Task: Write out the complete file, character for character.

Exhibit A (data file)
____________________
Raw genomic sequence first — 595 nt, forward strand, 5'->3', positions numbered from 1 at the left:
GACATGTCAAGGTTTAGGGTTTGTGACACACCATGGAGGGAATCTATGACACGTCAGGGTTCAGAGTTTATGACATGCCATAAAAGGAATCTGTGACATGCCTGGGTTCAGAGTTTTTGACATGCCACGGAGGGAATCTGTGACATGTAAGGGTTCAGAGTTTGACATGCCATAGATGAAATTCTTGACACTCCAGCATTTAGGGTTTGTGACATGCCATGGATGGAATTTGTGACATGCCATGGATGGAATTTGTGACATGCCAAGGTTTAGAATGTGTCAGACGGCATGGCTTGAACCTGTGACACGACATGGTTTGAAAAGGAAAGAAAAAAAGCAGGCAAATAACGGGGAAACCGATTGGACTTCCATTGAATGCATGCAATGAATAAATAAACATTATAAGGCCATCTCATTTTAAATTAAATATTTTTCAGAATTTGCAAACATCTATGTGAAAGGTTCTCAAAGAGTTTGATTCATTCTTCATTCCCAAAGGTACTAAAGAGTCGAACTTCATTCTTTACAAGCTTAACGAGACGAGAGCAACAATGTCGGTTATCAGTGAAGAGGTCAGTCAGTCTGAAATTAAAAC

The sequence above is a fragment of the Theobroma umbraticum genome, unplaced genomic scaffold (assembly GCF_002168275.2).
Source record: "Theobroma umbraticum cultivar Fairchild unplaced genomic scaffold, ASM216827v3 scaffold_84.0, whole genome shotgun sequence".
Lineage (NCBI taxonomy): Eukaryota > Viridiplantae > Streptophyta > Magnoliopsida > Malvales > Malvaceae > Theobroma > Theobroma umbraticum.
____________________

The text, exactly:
Raw genomic sequence first — 595 nt, forward strand, 5'->3', positions numbered from 1 at the left:
GACATGTCAAGGTTTAGGGTTTGTGACACACCATGGAGGGAATCTATGACACGTCAGGGTTCAGAGTTTATGACATGCCATAAAAGGAATCTGTGACATGCCTGGGTTCAGAGTTTTTGACATGCCACGGAGGGAATCTGTGACATGTAAGGGTTCAGAGTTTGACATGCCATAGATGAAATTCTTGACACTCCAGCATTTAGGGTTTGTGACATGCCATGGATGGAATTTGTGACATGCCATGGATGGAATTTGTGACATGCCAAGGTTTAGAATGTGTCAGACGGCATGGCTTGAACCTGTGACACGACATGGTTTGAAAAGGAAAGAAAAAAAGCAGGCAAATAACGGGGAAACCGATTGGACTTCCATTGAATGCATGCAATGAATAAATAAACATTATAAGGCCATCTCATTTTAAATTAAATATTTTTCAGAATTTGCAAACATCTATGTGAAAGGTTCTCAAAGAGTTTGATTCATTCTTCATTCCCAAAGGTACTAAAGAGTCGAACTTCATTCTTTACAAGCTTAACGAGACGAGAGCAACAATGTCGGTTATCAGTGAAGAGGTCAGTCAGTCTGAAATTAAAAC

The sequence above is a fragment of the Theobroma umbraticum genome, unplaced genomic scaffold (assembly GCF_002168275.2).
Source record: "Theobroma umbraticum cultivar Fairchild unplaced genomic scaffold, ASM216827v3 scaffold_84.0, whole genome shotgun sequence".
Lineage (NCBI taxonomy): Eukaryota > Viridiplantae > Streptophyta > Magnoliopsida > Malvales > Malvaceae > Theobroma > Theobroma umbraticum.